Restaurants survive in time of coronavirus
Before the coronavirus changed everything, Solomon’s Porch was a crowded gathering place in Wilmore filled with students and townspeople who come for coffee and sandwiches but also for social connection.
These days, though, the tables are empty, and instead of conversation and laughter, the loudest sound is the espresso machine.
Still, there were quite a few people coming and going during the noon hour last Saturday.
Erin Gibson, who owns and manages the restaurant with her husband, Tim, said business hasn’t been that bad since dining in was banned by order of the governor in mid-March.
Carryout, curbside service and delivery are still allowed, and that’s “working fine,” Gibson said.
The coffee shop and deli mostly does carryout and curbside, and does a few deliveries to large groups with enough notice.
They’ve had to change the way they do things, such as allowing credit card payment by phone or having one of the two people in the kitchen answer the phone while she runs an order outside to someone in their car.
“I’d rather be open, honestly, and make the adjustments, than shut down completely,” she said.
Gibson said some of her employees are working fewer hours, but she hasn’t had to lay anyone off and hopes to avoid that.
During the first couple of weeks after the governor issued his order March 16, the Porch’s revenue was down by about half, but it’s gradually gone up as people “get more comfortable with their rhythm,” she said.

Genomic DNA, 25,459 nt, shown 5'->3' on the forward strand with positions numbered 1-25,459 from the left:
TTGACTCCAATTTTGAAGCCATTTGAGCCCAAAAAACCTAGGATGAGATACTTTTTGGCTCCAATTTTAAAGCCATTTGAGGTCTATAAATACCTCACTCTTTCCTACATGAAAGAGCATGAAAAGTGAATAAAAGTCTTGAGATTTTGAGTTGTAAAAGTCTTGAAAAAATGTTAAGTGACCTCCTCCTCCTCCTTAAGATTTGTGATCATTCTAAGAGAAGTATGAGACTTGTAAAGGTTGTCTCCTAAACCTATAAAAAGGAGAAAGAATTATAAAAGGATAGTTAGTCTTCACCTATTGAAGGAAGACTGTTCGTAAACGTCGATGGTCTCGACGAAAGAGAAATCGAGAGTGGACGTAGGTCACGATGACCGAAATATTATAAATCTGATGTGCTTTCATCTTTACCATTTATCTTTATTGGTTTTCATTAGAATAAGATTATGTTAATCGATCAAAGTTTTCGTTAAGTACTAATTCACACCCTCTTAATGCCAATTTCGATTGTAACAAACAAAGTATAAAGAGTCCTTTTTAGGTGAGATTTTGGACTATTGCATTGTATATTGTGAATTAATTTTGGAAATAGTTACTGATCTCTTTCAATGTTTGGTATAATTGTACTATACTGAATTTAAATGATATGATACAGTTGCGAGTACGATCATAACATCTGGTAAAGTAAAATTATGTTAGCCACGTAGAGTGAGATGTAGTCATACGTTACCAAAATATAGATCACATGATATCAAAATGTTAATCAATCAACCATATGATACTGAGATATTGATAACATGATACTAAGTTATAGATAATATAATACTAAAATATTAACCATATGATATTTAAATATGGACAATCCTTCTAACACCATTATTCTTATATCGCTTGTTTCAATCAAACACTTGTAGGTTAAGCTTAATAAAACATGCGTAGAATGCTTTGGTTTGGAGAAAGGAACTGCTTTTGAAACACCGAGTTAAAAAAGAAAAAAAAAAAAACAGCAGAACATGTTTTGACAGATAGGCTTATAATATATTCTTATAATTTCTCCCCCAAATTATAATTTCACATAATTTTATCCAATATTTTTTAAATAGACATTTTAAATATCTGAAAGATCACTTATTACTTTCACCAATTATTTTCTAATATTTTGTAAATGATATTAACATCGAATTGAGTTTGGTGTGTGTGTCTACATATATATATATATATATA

“The nice thing is the customers have been incredible,” she said. “People have been super generous with their tips,” and that has helped offset some of the loss of hours.
“I think we’re going to be OK,” Gibson said.
Infectious disease experts say the risk of getting the coronavirus from food preparation is less than that of coming in contact with someone at the grocery store because the virus is spread by respiratory droplets entering another person’s respiratory system through the nose, eyes or mouth, not from entering the digestive tract, where acids can kill the virus.
“Really, there doesn’t have to be any contact,” Gibson said. “It’s a few extra steps, but it’s really not that inconvenient.”
At Nicholasville Cafe in the heart of downtown, owners Gerald and Gertie Deeken are the only ones preparing and serving the food, as they’ve done for 25 years.
“It’s a strange time,” Gerald Deeken said. “We’re sill just carrying on,” serving the same menu for the same price as they were before the virus outbreak.
“Our customer base is pretty loyal. It helps. But it’s not like it was,” he said.
He figured the restaurant has lost about a third to half of its business.
He said the restaurant had been closed for a month because his wife was ill, and had reopened.
“We were coming back to full force when this happened,” he said.
At the Brannon Crossing outdoor mall near the county line, Gumbo Ya Ya, a Cajun and Creole restaurant that also has a location in Lexington, is also still serving customers, but fewer than before.
“Doing only carryout hasn’t hurt us too badly,” store manager Greg Todd said. “The way our system works, it kind of lends itself to that.”
The kitchen staff cooks the food, such as red beans and rice or chicken étouffée, in large quantities and serves it in styrofoam boxes along with wrapped eating utensils and disposable cups, so no one except employees touches anything.
“Normally, on a Saturday, it wouldn’t be jam-packed, but there would be a lot more traffic,” Todd said.
It was around 2 p.m., and there were a few customers who came and went.
“I can’t say that it hasn’t had an effect,” but it could be worse.
Like Solomon’s Porch and Nicholasville Cafe, Gumbo Ya Ya has loyal customers who understand and want to help, and that makes a difference, Todd said.
“They make a point of saying, ‘We’re trying to support you all.’ That’s been amazing,” he said.